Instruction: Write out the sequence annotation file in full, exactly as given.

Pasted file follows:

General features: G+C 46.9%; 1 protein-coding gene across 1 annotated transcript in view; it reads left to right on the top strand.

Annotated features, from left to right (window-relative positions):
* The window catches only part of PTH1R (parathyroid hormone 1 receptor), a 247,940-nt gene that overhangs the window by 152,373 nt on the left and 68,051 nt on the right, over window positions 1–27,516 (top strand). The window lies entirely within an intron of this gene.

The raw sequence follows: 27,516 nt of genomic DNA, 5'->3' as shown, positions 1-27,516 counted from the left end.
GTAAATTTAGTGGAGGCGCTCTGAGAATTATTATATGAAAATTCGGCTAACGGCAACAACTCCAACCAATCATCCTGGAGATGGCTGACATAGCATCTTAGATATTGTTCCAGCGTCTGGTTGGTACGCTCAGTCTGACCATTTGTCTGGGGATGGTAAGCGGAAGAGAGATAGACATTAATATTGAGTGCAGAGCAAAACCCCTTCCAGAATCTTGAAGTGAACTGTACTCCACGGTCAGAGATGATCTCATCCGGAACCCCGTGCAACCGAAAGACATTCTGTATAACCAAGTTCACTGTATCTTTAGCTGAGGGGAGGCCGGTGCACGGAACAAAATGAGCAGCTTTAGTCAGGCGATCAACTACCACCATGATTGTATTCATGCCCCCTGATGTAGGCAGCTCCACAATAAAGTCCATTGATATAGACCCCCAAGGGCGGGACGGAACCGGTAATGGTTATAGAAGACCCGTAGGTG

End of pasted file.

General features: G+C 46.9%; 1 protein-coding gene across 1 annotated transcript in view; it reads left to right on the top strand.

Annotated features, from left to right (window-relative positions):
* The window catches only part of PTH1R (parathyroid hormone 1 receptor), a 247,940-nt gene that overhangs the window by 152,373 nt on the left and 68,051 nt on the right, over window positions 1–27,516 (top strand). The window lies entirely within an intron of this gene.

The raw sequence follows: 27,516 nt of genomic DNA, 5'->3' as shown, positions 1-27,516 counted from the left end.
GTAAATTTAGTGGAGGCGCTCTGAGAATTATTATATGAAAATTCGGCTAACGGCAACAACTCCAACCAATCATCCTGGAGATGGCTGACATAGCATCTTAGATATTGTTCCAGCGTCTGGTTGGTACGCTCAGTCTGACCATTTGTCTGGGGATGGTAAGCGGAAGAGAGATAGACATTAATATTGAGTGCAGAGCAAAACCCCTTCCAGAATCTTGAAGTGAACTGTACTCCACGGTCAGAGATGATCTCATCCGGAACCCCGTGCAACCGAAAGACATTCTGTATAACCAAGTTCACTGTATCTTTAGCTGAGGGGAGGCCGGTGCACGGAACAAAATGAGCAGCTTTAGTCAGGCGATCAACTACCACCATGATTGTATTCATGCCCCCTGATGTAGGCAGCTCCACAATAAAGTCCATTGATATAGACCCCCAAGGGCGGGACGGAACCGGTAATGGTTATAGAAGACCCGTAGGTG